Chemists show life on Earth was not a fluke: How life came about from inanimate sets of chemicals is still a mystery. While we may never be certain which chemicals existed on prebiotic Earth, we can study the biomolecules we have today to give us clues about what happened three billion years ago.
Now scientists have used a set of these biomolecules to show one way in which life might have started. They found that these molecular machines, which exist in living cells today, don’t do much on their own. But as soon as they add fatty chemicals, which form a primitive version of a cell membrane, it got the chemicals close enough to react in a highly specific manner.
This form of self-organisation is remarkable, and figuring out how it happens may hold the key to understanding life on earth formed and perhaps how it might form on other planets.
The 1987 Nobel Prize in Chemistry was given to chemists for showing how complex molecules can perform very precise functions. One of the behaviours of these molecules is called self-organisation, where different chemicals come together because of the many forces acting on them and become a molecular machine capable of even more complex tasks. Each living cell is full of these molecular machines.
Pasquale Stano at the University of Roma Tre and his colleagues were interested in using this knowledge to probe the origins of life. To make things simple, they chose an assembly that produces proteins. This assembly consists of 83 different molecules including DNA, which was programmed to produce a special green fluorescent protein (GFP) that could be observed under a confocal microscope.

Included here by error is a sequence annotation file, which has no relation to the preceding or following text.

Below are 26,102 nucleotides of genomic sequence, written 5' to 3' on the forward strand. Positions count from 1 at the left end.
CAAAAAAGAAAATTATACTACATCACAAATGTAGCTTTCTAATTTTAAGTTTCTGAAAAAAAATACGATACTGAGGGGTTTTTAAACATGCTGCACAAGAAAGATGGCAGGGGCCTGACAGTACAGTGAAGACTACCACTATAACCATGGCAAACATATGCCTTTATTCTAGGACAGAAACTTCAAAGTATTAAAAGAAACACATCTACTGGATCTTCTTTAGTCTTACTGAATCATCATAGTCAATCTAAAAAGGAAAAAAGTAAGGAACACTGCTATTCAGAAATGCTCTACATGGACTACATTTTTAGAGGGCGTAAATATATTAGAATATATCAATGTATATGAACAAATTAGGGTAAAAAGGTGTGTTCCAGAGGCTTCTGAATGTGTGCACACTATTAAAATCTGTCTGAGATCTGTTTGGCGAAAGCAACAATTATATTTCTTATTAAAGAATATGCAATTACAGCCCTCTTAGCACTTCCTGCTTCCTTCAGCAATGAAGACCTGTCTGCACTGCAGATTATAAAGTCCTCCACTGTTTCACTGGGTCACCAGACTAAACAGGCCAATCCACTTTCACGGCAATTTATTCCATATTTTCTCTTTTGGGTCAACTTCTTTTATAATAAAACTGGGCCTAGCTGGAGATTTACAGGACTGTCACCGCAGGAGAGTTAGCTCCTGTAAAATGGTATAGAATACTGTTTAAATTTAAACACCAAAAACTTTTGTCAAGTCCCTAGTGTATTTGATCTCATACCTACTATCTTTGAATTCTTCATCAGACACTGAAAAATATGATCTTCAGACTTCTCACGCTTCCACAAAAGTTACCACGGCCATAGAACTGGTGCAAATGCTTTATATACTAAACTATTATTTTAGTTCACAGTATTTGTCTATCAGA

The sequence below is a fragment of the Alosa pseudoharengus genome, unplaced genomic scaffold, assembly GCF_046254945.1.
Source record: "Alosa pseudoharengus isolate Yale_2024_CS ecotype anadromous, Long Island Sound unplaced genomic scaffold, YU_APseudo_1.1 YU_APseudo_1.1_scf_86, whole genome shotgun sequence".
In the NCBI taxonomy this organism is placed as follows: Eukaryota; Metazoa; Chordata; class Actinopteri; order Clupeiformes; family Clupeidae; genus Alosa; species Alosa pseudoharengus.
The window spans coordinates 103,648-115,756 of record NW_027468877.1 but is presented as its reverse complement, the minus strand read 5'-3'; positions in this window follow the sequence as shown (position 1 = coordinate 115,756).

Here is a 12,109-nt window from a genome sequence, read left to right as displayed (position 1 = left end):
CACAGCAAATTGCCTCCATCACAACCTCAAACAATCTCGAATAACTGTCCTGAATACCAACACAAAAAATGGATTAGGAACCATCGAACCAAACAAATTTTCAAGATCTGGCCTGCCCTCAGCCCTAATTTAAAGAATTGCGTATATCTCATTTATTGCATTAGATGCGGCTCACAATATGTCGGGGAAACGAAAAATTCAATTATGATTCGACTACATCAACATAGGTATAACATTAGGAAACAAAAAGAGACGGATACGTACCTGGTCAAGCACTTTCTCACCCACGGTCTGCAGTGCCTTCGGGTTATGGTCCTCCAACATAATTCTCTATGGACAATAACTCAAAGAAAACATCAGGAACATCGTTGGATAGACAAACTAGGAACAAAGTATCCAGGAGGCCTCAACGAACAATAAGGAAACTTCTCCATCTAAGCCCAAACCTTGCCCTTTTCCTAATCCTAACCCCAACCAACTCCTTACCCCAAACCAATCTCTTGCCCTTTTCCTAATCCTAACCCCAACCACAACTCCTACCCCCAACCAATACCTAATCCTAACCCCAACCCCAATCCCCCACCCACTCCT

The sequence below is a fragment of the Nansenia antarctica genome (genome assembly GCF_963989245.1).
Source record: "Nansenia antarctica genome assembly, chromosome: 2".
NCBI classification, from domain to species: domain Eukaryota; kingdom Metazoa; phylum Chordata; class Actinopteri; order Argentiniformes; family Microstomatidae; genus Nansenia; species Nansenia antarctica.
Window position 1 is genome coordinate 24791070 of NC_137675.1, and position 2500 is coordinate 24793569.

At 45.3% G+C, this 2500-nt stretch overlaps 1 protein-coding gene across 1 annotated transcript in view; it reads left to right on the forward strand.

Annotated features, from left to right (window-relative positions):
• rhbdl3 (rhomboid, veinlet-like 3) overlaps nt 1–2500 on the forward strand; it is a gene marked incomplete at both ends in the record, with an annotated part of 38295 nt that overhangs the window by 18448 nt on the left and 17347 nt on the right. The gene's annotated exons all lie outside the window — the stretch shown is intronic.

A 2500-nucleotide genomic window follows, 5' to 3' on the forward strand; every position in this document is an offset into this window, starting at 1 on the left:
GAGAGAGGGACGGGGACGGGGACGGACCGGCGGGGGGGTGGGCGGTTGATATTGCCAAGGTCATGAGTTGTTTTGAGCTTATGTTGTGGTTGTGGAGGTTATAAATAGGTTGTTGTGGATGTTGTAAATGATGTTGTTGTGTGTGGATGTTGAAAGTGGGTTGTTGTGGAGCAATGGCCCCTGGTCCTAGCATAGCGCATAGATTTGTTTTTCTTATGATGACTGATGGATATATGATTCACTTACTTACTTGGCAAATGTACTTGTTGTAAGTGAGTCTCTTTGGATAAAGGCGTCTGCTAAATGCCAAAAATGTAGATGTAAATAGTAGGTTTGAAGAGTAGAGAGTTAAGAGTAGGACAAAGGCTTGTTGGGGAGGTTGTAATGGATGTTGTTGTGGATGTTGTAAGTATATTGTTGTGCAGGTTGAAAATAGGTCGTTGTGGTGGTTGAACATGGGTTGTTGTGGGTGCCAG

The assembly can only produce proteins when its molecules are close enough together to react with each other. When the assembly is diluted with water, they can no longer react. This is one reason that the insides of living cells are very crowded, concentrated places: to allow the chemistry of life to work.
In order to recreate this molecular crowding, Stano added a chemical called POPC to the dilute solution. Fatty molecules such as POPC do not mix with water, and when placed into water they automatically form liposomes. These have a very similar structure to the membranes of living cells and are widely used to study the evolution of cells.
– post completo en: http://phys.org/news/2013-10-chemists-life-earth-fluke.html
– por Andrew Bissette. PHYSORG
– Tags: autoorganización, química, vida –
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